Samsung gets great value and benefit from ISO Standards interview with Geesung Choi Samsung Electron

Issue 41 – August 2012

This interview with Geesung Choi, Vice Chairman and CEO of Samsung Electronics Co Ltd, first appeared in ISO Focus+ June 2012. It is summarised here with permission from ISO.

ISO Focus+: Samsung Electronics is certified to ISO 9001 (quality management) and ISO 14001 (environmental management). What benefits have these Standards brought, and can you give us an example or two from your product line?

Geesung Choi: In 1993, Samsung Electronics gained ISO 9001 certification after establishing our quality management system (QMS) to improve customer satisfaction and enhance product quality. Since then, we have continually improved our operations by standardising quality management processes for product development, component purchasing, manufacturing and services, and by monitoring performance.

Samsung's QMS and ISO 9001 certification have greatly improved our operational performance and effectiveness.

Our ISO 14001-certified environmental management system (EMS) is another meaningful benchmark and forms a key part of our eco-management commitment. Based on ISO 14001, our manufacturing-related environmental policies include targets for reducing environmentally hazardous materials and setting out responsibilities for relevant organisations to achieve the targets.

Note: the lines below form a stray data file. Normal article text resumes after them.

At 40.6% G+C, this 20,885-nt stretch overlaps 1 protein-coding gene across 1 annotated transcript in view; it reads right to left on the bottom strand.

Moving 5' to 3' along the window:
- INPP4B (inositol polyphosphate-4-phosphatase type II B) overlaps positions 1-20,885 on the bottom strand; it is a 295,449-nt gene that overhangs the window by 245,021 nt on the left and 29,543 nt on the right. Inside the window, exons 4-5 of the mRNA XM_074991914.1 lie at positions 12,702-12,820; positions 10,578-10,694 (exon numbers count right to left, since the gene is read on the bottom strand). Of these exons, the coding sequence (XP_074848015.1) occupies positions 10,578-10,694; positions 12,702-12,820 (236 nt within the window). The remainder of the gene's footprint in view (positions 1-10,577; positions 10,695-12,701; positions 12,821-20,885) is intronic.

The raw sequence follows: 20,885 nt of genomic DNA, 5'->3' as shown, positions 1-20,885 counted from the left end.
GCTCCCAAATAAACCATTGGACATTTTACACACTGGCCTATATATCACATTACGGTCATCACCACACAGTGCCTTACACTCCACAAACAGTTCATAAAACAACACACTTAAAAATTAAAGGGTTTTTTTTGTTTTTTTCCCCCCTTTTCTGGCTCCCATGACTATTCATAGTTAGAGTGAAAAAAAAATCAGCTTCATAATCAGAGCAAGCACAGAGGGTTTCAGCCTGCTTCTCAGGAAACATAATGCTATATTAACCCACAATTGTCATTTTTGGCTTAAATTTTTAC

We also provide regular training to ensure continual improvement, rectify problems identified in our periodic inspections, and take measures to prevent recurrences.

ISO Focus+: Your green management plan aims to realise an accident-free, illness-free, and pollution-free workplace and commits you to responsible, green management with eco-innovation throughout product life cycles. How do international Standards help you to meet these goals?

Geesung Choi: Our eco-management framework follows the Plan-Do-Check-Act cycle, which is the guiding principle of ISO 9001. It incorporates our eco-management policies, key performance indicators (KPIs), governance, and detailed action plans for each project. Achievements are monitored and reported to relevant managers.

Our eco-management framework encompasses the product life cycle, business infrastructure, and the workplace environment. It therefore covers everything from pre-manufacture collaboration with component suppliers and post-manufacture logistics, to end-user usage and recycling or waste handling.

The analysis and management of environmental impact through the product life cycle complies with ISO 14040. In accordance with the environmental responsibility principle, we operate an eco-partner scheme to strictly manage hazardous materials in suppliers' components. The life cycle assessment, estimating the environmental impact from components, manufacture to recovery, and recycling, is applied to all products.